My acting journey began with a small role in a horror film called The Pact, which went to Sundance Film Festival, then Netflix. I had another small role in an independent film starring Aaron Paul, Octavia Spender, and Mary Elizabeth Winstead that carried over to Sundance as well. After these, I landed recurring roles throughout season one of NBC’s The New Normal, NBC’s The Brink, Netflix’s Everything Sucks, and other films like Star Trek Into Darkness and Papa. I got my first starring role in a film titled Thunderbolt In Mine Eye which was selected for Slamdance Film Festival, Portland Int’l Film Festival, and more this year (2020). We will be announcing its new journey for proper distribution very soon.

I made a little short film for a school project back when I was fifteen years old. I had no idea it would amount to what it did, in fact, it was just a test run for how I felt being on set as a director and if I was ready to lead a whole crew. The experience was affirming and transformative, and the film went way past my school hallways. It was an official selection for the short film category at the SOHO Int’l Film Festival in New York City, where I was the where I was the youngest director selected (17 at the time). It was an award of merit for best U.S. Short at the IndieFest Film Awards, was an official preselection for the Washington Film Festival in DC and was featured in Women CineMakers magazine in Europe. I continued to write shows and other films and powering through school.

During this time I began interning at a production company that did corporate video, documentary work, and other non-fiction videos for some of the world’s biggest companies. I was later hired and worked as an associate producer and creative director. I knew my weaknesses as a young director: an understanding of big money, film finances, and dealing with a complicated web of personal. I exercised that part of my brain and learned many of the things people could argue I don’t know at such a young age. It actually helped me with my second short film I wrote, directed, and co-produced circa graduation.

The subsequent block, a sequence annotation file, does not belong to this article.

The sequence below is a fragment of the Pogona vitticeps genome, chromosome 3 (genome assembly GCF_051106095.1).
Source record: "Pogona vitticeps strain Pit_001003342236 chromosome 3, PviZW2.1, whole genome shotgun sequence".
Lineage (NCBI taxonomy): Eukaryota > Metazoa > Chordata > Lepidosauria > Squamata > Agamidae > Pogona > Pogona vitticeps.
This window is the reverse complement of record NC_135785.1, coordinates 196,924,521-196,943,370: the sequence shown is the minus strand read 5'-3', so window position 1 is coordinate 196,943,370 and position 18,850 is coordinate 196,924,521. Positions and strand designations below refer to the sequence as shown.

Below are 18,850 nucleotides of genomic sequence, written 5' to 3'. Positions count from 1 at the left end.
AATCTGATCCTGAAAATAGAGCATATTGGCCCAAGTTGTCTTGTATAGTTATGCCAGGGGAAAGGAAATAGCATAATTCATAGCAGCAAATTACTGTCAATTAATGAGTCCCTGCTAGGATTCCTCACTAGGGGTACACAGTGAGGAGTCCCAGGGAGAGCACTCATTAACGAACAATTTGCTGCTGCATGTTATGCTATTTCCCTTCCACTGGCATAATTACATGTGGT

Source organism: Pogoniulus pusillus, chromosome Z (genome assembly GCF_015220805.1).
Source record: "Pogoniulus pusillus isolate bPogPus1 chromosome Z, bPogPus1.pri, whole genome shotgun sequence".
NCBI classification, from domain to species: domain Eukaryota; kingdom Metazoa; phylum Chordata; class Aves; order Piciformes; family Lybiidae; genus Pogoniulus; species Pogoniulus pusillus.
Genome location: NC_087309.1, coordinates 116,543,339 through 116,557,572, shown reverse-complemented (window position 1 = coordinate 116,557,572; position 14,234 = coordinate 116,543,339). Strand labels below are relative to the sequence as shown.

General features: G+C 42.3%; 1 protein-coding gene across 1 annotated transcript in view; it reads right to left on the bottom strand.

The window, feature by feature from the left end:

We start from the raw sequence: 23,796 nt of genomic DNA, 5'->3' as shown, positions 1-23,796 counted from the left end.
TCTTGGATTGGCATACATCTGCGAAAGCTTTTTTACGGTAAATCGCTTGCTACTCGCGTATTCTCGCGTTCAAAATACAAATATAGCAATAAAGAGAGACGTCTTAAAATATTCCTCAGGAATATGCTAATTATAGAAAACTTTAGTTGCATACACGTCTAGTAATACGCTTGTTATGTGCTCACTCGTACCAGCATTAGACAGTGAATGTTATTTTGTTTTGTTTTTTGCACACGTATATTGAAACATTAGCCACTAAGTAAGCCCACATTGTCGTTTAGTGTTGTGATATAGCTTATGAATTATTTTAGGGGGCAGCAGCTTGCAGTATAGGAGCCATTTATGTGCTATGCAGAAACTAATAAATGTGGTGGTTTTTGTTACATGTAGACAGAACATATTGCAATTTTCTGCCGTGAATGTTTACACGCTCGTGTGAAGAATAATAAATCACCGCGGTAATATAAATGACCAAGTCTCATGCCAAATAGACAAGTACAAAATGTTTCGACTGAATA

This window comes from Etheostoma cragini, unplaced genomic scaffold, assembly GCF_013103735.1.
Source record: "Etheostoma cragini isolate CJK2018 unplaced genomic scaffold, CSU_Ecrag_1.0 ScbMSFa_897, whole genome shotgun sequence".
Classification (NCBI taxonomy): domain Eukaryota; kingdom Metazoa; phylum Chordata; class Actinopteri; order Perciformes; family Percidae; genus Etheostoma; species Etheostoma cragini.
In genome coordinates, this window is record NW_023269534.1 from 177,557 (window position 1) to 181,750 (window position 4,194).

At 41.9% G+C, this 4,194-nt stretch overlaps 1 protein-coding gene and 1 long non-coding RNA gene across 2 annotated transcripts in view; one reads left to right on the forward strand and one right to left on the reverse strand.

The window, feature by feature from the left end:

Once school was one and done I began working on one solid pilot television show and one feature film that would be my debut for both a formal pilot and full-length feature, which is where I’m at now. I figure, since I’ve had so much experience directing, writing, and producing all kinds of different film/media, it’s time. I currently also direct and produce music videos to keep the creative mind flowing and to add to my growing portfolio.

When describing where I want to end up or why exactly I want to be a director/writer, I think of my first time on set for both acting and directing. I remember taking a moment to think about where I was and what exactly I was doing. When I did, I remember my heart skipping a beat vividly, the way it does when you’re at the very top of a rollercoaster looking below you just before plummeting downwards. That’s how I knew this was something I had to pursue for the rest of my life, and it was something I could do good by. I don’t really have a plan B, because I don’t believe in the option of plan A not working out. Directing is plans A, B, C and everything that follows.

Is our city a good place to do what you do?
I wasn’t born in Los Angeles. I was born in Seattle and began splitting my time between both cities in 2011 before formally moving here. Other than the obvious that the whole film industry stems from here, I took to LA immediately. There is a hustle, a grit and commitment to the grind, I haven’t quite found anywhere else. As someone born out of LA who has been able to reap LA of its benefits and feel like I have a home here more than where I was actually born, I feel like it’s important to vouch for this city as much as possible.

LA is a city where there’s something for everyone and if you work enough, it’ll happen for you. It’s a wonderful place for grass to grow from pavement. If you come here from somewhere else, respect the city, learn from the city, and show some love to the city.

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Image Credit:
Personal photo (the first image requested) taken by Ericka Clevenger